Monday, 23 February 2015

Rose of the World

When I was republishing Stunner a couple of years ago, I considered having this image of Fanny Cornforth as the front cover...

Fair Rosamund (1861) D G Rossetti
Painted in the year between his marriage and the untimely death of Elizabeth Siddal, Rossetti chose to paint one of history's most famous mistresses. If we believe that a main concession in the Rossetti marriage was that the artist would forgo his mistress models, then this is somewhat a slap in the face to the ailing Elizabeth.

Many people don't like this picture of Fanny due to her high colour.  It is a very strong interplay of red and green, like a rose and its foliage.  In fact roses cover the canvas, from the glass, the pin in the windowsill, the necklace, her dress and the actual bloom in her hair.  Even the bottle-bottom glass behind her echoes the round of the rose.  She is a woman in full bloom, she is a flower in a garden.  On the other end of the silken cord is the object of her desire, the king, as shown by the heart and crown motif.  However the queen also wears a crown, and the legend says that the mistress was doomed to be a cut flower, by the hand of her lover's wife.

Was that what Rossetti dreamed of: his bride rising up to kill his mistress? There are moments when you feel that Rossetti is unable to stop his innermost fears and desire from appearing on his canvas, and it isn't unusual for him to portray the women he loves in the act of dying, as in Beata Beatrix and Dante's Dream.  He wasn't the only person to find Rosamund and Queen Eleanor enticing subjects for a painting...

Fair Rosamund and Queen Eleanor Evelyn de Morgan
Fair Rosamund, or Rosamund Clifford was the daughter of Walter de Clifford, a lord from the boarder counties between England and Wales. The family changed their name from 'Fitz Richard' (son of Richard) to that of their home, Clifford Castle, on the River Wye (lovely part of the world, for those who have had the pleasure of visiting).  She was the mistress of Henry II, and as such her life became somewhat dappled by fantasy and romance.  In truth all that is vaguely known is that she was born around 1150AD and she died c.1176AD, possibly in Godstow Nunnery, after the end of the affair.  Well, that isn't very exciting now, is it?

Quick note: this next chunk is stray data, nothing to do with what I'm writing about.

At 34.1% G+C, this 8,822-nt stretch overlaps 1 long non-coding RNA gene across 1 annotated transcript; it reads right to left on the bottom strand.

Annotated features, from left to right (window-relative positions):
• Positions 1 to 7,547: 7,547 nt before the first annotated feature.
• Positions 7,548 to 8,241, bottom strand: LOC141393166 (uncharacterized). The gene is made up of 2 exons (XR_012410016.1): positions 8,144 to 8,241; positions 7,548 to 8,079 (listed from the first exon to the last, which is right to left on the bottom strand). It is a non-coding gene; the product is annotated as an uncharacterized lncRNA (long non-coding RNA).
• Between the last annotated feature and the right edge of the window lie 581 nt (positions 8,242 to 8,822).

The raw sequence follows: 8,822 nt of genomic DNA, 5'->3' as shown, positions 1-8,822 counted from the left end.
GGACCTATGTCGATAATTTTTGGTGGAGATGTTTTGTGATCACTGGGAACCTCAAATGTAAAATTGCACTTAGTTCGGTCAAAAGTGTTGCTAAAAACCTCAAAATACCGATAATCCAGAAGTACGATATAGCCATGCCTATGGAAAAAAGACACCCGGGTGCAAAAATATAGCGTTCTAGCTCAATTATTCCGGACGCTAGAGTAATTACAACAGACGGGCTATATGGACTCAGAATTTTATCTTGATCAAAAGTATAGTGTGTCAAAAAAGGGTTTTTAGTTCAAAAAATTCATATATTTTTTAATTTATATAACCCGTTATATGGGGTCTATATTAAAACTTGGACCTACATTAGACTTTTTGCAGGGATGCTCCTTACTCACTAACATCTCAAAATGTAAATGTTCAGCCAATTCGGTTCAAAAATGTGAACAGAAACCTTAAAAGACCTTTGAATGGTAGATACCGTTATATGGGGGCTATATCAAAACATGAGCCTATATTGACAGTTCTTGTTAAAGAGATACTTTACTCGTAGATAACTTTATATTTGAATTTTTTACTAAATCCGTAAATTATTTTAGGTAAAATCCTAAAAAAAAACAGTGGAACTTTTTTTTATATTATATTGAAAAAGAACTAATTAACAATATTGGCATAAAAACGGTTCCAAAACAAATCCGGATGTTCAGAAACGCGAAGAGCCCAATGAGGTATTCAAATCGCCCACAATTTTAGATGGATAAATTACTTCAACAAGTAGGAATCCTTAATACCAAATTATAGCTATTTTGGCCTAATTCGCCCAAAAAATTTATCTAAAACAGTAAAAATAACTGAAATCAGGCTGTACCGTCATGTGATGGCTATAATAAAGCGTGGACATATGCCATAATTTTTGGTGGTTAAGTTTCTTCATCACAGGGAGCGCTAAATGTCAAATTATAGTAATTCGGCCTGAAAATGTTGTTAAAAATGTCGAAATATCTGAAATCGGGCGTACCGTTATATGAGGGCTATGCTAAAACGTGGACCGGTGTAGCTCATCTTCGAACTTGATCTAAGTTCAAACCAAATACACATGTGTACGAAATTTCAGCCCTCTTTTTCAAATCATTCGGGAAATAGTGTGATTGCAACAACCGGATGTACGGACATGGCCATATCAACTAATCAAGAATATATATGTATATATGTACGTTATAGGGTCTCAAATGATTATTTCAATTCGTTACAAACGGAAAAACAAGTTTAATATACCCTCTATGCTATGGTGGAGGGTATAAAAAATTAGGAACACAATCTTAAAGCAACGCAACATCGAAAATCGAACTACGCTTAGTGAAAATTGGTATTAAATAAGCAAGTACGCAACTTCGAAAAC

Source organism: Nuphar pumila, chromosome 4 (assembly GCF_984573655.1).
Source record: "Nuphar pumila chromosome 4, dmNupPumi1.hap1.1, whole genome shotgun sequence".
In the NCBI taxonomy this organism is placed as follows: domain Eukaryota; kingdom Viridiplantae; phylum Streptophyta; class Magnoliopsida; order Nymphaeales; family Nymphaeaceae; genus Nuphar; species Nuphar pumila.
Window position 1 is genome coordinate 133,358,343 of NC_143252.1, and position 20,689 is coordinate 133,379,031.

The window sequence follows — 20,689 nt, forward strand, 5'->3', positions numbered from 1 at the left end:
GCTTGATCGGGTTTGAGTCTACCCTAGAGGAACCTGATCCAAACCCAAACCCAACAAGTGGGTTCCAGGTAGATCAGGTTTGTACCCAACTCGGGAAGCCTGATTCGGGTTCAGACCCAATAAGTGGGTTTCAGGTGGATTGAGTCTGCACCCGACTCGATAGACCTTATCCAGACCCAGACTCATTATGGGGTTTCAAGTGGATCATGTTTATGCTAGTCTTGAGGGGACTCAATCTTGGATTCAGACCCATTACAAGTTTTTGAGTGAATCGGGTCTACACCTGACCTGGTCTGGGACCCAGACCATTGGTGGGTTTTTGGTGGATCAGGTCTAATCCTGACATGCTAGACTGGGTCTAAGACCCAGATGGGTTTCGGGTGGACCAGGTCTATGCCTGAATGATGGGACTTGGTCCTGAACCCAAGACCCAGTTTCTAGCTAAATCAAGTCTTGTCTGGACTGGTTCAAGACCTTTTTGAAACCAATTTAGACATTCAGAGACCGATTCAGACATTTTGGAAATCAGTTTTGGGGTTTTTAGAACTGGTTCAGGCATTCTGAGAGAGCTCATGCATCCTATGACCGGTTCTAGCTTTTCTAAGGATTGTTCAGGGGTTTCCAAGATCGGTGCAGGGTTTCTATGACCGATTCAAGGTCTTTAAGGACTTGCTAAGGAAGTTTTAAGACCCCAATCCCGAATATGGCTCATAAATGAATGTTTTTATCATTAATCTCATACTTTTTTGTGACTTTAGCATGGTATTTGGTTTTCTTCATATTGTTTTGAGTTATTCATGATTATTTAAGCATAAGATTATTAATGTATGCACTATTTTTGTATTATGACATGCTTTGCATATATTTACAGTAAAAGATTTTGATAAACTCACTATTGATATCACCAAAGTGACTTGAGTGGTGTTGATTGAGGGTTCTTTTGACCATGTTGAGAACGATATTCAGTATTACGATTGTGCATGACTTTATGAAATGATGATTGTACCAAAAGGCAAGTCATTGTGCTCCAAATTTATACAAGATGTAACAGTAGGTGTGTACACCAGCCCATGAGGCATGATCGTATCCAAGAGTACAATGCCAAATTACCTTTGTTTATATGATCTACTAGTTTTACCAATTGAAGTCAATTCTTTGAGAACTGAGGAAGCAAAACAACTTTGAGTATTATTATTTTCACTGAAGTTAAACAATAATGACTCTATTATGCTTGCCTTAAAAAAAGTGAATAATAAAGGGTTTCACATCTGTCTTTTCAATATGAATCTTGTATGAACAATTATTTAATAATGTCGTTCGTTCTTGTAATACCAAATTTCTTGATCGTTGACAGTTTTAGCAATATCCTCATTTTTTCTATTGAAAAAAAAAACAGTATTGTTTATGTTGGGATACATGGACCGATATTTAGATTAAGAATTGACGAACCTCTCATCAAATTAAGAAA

As you can see from de Morgan's painting above, nothing spices a story up like witchcraft, a wronged woman, a poisoned chalice and a doomed, innocent, pretty heroine. Throw in a secret love-nest in the centre of a maze and a silken cord for the lover to follow and you have a corker of a story.  I love how the tiny winged babies of love are floundering around on the floor, fleeing the serpents of black magic.  Queen Eleanor's dress resembles scales, like a serpent, and she reaches towards the window which shows Adam and Eve embracing in the garden of Eden.  Hang on, is de Morgan saying that the King and his mistress are the innocent party and the wife is the serpent?  That the love between the King and Rosamund is more pure and sacred than the love between husband and wife?

Fair Rosamund (1905-17) J W Waterhouse
So the legend of Fair Rosamund goes that King Henry loved this beautiful girl and in order to hide her from the nasty Queen, he built a maze at his home at Woodstock and placed her little house in the centre.  Only he could find it, by use of a silken thread that led through the maze.  All Rosamund did all day was wait by the window, by her silken thread and await his kingly presence.  One day however it wasn't the king that followed the thread it was nasty Queen Eleanor of Aquataine.  The Queen confronted her rival and gave her the option of a dagger or a chalice.  Rosamund chose the chalice, drank the poison and died.

First of all, the cloistering of a lover in a remote place, leaving her to just wait and wait has echoes in other romantic stories, such as Elaine of Astolat.  For the Victorians too, there were overtones of Mariana in her moated grange waiting, waiting for a man to come.  Waiting is a very feminine act, that of inaction, passivity, obedience, possibly the very virtues you might want in your mistress.  Or spaniel. Stay!

Fair Rosamund Arthur Hughes